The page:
Targeted CWD Surveillance Reveals New Area of Infection
A sick looking mule deer collected in Saratoga Aug. 14 tested positive for chronic wasting disease (CWD).
“The deer was taken in deer Hunt Area 80 outside the CWD Zone, the area where CWD was known to occur,” says Bob Lanka, Wyoming Game and Fish Department Laramie Region Wildlife Coordinator.
Saratoga Game Warden Biff Burton received a report of a deer that exhibited signs of chronic wasting disease, a rare, but fatal disease affecting the brains of mule deer, white-tailed deer and elk.
After seeing the deer, Burton collected it as part of the G&F’s ongoing CWD targeted surveillance program. The targeted surveillance program focuses on G&F personnel collecting deer that exhibit signs of CWD.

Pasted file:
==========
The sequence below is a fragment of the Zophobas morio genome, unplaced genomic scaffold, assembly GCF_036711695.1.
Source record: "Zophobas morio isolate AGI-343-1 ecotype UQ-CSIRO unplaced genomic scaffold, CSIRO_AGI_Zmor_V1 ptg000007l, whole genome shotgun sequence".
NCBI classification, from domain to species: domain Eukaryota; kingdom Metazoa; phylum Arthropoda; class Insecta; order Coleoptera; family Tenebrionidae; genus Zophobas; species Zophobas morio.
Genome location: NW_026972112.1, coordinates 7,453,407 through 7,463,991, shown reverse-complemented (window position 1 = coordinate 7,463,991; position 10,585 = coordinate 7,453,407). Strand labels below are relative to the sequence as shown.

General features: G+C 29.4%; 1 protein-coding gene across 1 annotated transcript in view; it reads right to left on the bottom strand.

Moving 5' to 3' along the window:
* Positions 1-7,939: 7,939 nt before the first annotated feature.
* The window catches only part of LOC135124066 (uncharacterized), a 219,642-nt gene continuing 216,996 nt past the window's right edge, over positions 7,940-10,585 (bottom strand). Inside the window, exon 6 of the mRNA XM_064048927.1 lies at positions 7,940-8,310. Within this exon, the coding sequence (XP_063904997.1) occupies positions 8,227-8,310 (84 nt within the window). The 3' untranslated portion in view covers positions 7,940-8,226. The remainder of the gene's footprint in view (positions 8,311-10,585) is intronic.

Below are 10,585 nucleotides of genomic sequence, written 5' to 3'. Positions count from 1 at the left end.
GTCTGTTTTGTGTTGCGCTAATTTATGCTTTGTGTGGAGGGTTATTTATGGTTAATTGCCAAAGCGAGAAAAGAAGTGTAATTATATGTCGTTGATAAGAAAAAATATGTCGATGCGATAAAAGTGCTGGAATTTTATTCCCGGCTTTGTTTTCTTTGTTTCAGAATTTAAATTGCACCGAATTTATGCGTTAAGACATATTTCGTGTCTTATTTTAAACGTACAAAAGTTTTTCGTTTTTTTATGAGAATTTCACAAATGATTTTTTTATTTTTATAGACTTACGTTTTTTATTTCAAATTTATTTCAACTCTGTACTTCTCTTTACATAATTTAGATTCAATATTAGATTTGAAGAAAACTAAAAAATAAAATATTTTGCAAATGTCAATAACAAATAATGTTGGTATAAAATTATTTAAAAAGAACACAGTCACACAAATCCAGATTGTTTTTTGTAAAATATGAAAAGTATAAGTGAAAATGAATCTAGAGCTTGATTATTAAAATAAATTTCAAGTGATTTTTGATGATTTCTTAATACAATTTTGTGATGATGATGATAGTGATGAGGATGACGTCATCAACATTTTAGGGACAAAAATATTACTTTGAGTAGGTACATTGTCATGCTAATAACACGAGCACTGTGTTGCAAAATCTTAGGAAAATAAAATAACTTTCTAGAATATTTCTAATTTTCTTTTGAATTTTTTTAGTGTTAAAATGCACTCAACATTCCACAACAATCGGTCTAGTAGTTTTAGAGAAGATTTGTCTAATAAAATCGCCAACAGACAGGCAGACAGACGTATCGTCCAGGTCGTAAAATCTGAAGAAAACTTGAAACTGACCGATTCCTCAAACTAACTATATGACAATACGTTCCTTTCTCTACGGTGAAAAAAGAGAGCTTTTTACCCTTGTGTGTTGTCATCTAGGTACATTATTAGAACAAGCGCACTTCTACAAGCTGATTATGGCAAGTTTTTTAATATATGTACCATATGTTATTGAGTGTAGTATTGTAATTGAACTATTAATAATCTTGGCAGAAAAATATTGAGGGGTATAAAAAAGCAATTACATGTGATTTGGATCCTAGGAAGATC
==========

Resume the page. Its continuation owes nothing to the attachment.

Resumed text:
“Harvesting and testing animals that exhibit signs of CWD often shows we have CWD in an area before hunter harvest surveillance does,” says Lanka, “allowing us to better determine the extent of the disease.”
The G&F plans to collect more deer from the area to learn more about the distribution of CWD in and around Saratoga.
“Research indicates that infected animals tend to be found in localized groups or clusters,” said Lanka. “Sampling a small number of deer near where the positive was found is reasonable response to this development, and is based on the best available science. The collection will have no impact on the Platte Valley deer population,” says Lanka.
The G&F plans to use information gathered at this site, along with check station information gathered Oct. 1-5 to determine if future action will be necessary.
The World Health Organization says there is no evidence that CWD in deer and elk is transmitted to humans, but they further state no part or product of any animal with evidence of CWD or other TSEs should be fed to any species (human or any domestic or captive animal).